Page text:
St Davids College

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WORLD POETRY DAY

Published: 21.03.2022 ( a month ago )

Every 21st of March the World Poetry Day celebrates one of humanity’s most treasured forms of cultural and linguistic expression and identity. 

Practiced throughout history – in every culture and on every continent – poetry speaks to our common humanity and our shared values, transforming the simplest of poems into a powerful catalyst for dialogue and peace.

UNESCO first adopted 21 March as World Poetry Day during its 30th General Conference in Paris 1999, with the aim of supporting linguistic diversity through poetic expression and increasing the opportunity for endangered languages to be heard. World Poetry Day is the occasion to honour poets, revive oral traditions of poetry recitals, promote the reading, writing and teaching of poetry, foster the convergence between poetry and other arts such as theatre, dance, music and painting, and raise the visibility of poetry in the media.

Poetry can also be therapeutic for both its writers and its readers. It can give us advice about how to live teach us important lessons about the past. Through the skilful use of language, metaphor and symbolism, poetry expresses human feelings in a way that day to day conversations doesn't.

Today our Head Boy, Zachary Valentine, who is a great lover of poetry, had accepted our petition of reading one of his favourite poems, “I wandered lonely as a cloud” from Williams Wordsworth, who reads like that:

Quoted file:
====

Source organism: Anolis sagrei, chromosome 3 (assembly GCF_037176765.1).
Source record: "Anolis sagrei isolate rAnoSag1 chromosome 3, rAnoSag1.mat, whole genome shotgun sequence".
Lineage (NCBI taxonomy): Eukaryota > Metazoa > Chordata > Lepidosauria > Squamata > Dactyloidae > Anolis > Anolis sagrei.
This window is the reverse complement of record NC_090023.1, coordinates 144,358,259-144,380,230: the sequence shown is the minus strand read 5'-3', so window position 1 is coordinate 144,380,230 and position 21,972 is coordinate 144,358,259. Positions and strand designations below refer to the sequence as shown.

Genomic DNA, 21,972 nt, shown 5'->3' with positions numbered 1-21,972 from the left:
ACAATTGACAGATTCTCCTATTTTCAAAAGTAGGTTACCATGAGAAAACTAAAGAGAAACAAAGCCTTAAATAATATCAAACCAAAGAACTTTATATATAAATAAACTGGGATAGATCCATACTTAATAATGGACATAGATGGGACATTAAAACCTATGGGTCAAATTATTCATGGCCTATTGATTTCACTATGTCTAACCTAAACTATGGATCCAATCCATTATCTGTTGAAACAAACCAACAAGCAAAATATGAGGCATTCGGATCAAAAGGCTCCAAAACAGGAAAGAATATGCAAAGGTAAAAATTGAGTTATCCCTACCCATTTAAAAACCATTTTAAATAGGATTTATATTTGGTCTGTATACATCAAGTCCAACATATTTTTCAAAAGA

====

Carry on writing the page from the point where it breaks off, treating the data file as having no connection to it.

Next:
I wandered lonely as a cloud

That floats on high o'er vales and hills,

When all at once I saw a crowd,

A host, of golden daffodils;

Beside the lake, beneath the trees,

Fluttering and dancing in the breeze.

Continuous as the stars that shine

And twinkle on the milky way,

They stretched in never-ending line

Along the margin of a bay:

Ten thousand saw I at a glance,

Tossing their heads in sprightly dance.

The waves beside them danced; but they

Out-did the sparkling waves in glee:

A poet could not but be gay,

In such a jocund company:

I gazed—and gazed—but little thought

What wealth the show to me had brought:

For oft, when on my couch I lie

In vacant or in pensive mood,

They flash upon that inward eye

Which is the bliss of solitude;

And then my heart with pleasure fills,

And dances with the daffodils.


Check out the video to hear him reading it out loud in our lovely gardens.

Pagination